His current article at the Washington Post, which is not a replica of the article appearing in the back of this week's Newsweek (that one deals with the economy along with gas prices and foreign relations and, oddly enough, Franklin Roosevelt), is about many things. It highlights, once again, the ridiculousness of the Palin pick. It offers anecdotal evidence of McCain's black-and-white world view. And it lambasts both public finance for campaigns and limits on the amount of money a single campaign can collect from donations. What George Will does here, what he is continually able to do even while taking into account his moments of insanity, is to make me reassess an issue I was previously on the fence about. The electoral college was one such issue; and now campaign finance becomes another. I've always been on the fence about the spending frenzy the Obama campaign has waged. I've liked (even been enamored) with Obama since 2004; I remember the Boston DNC well. One day, my Newsweek is telling me about up and coming politicians and political figures and profiles a guy I couldn't care less about named Barack Obama; a couple of days later, I'm watching an electrifying key note address and frantically trying to find said Newsweek article again - digging, sometimes perilously, through the recycling to see if it had possibly missed the previous curb deadline (for the record, it didn't). But something about the amount of money he amassed and the way he spent it left me unsettled. Part of this is rooted in pragmatism. At some point, the Republicans will probably have an electrifying star like Obama; in which case, the tide will have been turned and Democrats will be inundated with ad after campaign ad and not have enough funds to launch any kind of counterattack - successful or no. Ronald Reagan can't be the only one. But there is a deeper issue at root here. We all know the studies that proclaim we are incredibly susceptible to advertising and its message. I'm not so great with advertising; I get it from my father who thought that Buddy Lee, the creepy doll, was advertising Levi's. That isn't even his most ridiculous advertising offense. I have those moments a lot too, where I'll assume my preferred brand is the one being advertised even when it is, to the not-insane viewer, clearly not. But even I don't think I'd manage to turn many McCain ads into ones about Obama.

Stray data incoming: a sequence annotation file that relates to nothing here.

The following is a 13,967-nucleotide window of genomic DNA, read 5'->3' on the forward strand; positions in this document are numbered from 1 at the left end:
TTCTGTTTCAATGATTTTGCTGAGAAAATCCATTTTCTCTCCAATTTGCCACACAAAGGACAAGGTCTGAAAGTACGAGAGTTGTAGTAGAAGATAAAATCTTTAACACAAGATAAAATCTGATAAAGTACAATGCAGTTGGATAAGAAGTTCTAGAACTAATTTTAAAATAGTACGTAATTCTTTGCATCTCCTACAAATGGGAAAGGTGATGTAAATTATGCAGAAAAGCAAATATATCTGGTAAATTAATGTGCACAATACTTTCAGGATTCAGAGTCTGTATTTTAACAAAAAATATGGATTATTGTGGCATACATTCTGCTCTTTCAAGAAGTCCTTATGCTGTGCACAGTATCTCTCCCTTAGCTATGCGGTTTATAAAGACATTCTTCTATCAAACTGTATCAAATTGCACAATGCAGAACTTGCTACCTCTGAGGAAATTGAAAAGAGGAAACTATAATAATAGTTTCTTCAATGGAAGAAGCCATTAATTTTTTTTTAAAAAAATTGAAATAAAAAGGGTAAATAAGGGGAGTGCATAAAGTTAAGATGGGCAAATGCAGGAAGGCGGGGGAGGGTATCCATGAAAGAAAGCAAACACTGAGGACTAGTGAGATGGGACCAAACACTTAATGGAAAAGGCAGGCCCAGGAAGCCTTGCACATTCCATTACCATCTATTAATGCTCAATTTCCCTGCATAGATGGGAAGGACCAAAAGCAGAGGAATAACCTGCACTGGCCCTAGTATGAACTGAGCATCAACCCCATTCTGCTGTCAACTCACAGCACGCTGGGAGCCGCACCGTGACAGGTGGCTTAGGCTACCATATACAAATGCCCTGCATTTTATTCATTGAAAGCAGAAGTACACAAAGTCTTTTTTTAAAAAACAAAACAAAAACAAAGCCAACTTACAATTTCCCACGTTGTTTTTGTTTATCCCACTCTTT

What I am incredibly susceptible to, though, is starting to like something (a song, a movie, a television show) that I had originally hated simply based on repetition. I'm not proud of it, but I've become fond of such songs as The Macarena and even Baby One More Time (which is apparently the Britney Spears' single's revised name, as Jive Records thought Hit Me, Baby, One More Time condoned domestic violence; the things you learn through a quick internet search). What I'm saying is, had I been living in a state in play and not my tried and blue Connecticut, I'm not entirely sure that if I'd started off with a vague disliking of a candidate - or even outright hatred - a constant barrage of ads for that person would not change my mind. If McCain had more money, I may have *gasp* ended up voting for him! Well, probably not. But the fact remains that if we are as susceptible to advertising as studies show, and if the government has mandated that the amount of air time for one candidate has to be granted the other, how is it in any way fair or democratic to have one person out of the two dominate the game? If we outright acknowledge the effectiveness of ads of any type, it seems strange to shrug at the effect these ads may have on picking the next president of the United States.
Now, I know that logically some of the most powerful of ads have only been used once - or in moderation. After all, the daisy ad from Lyndon Johnson only ran once, but it helped cement Johnson's win. It helped Johnson's case, of course, that Barry Goldwater was a nut. And I respect George Will's thought that "Government may not mandate equality of resources among political competitors who earn different levels of voluntary support". I even agree with it. I love the idea of being able to contribute whatever little bit I can to a campaign I support, and to know that I and others like me can help a candidate we believe in. I love that donating to a campaign is a direct way to participate and become entrenched in that campaign. I love people getting passionate about politics, and any way for them to do so is - in my book - a wonderful thing. And I love that it does not matter what level one can contribute; that just contributing can make a person feel empowered and energized and enfranchised. George Will is right; support cannot be mandated. Support cannot be punished. And so I suppose that George Will wins this round. I think I may have come around to the idea that limits on campaign spending only limits democracy and our direct contact to the democratic process.